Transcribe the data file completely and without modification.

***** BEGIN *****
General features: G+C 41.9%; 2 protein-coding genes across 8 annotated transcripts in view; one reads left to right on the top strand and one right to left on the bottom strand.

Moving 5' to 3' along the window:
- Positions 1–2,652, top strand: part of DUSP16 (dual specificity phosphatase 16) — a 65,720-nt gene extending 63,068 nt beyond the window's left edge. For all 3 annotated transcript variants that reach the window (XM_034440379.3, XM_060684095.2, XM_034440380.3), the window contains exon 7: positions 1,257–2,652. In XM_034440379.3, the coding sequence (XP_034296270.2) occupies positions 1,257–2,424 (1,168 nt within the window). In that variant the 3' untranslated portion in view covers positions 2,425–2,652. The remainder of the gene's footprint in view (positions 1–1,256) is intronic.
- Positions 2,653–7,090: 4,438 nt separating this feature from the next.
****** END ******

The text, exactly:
General features: G+C 41.9%; 2 protein-coding genes across 8 annotated transcripts in view; one reads left to right on the top strand and one right to left on the bottom strand.

Moving 5' to 3' along the window:
- Positions 1–2,652, top strand: part of DUSP16 (dual specificity phosphatase 16) — a 65,720-nt gene extending 63,068 nt beyond the window's left edge. For all 3 annotated transcript variants that reach the window (XM_034440379.3, XM_060684095.2, XM_034440380.3), the window contains exon 7: positions 1,257–2,652. In XM_034440379.3, the coding sequence (XP_034296270.2) occupies positions 1,257–2,424 (1,168 nt within the window). In that variant the 3' untranslated portion in view covers positions 2,425–2,652. The remainder of the gene's footprint in view (positions 1–1,256) is intronic.
- Positions 2,653–7,090: 4,438 nt separating this feature from the next.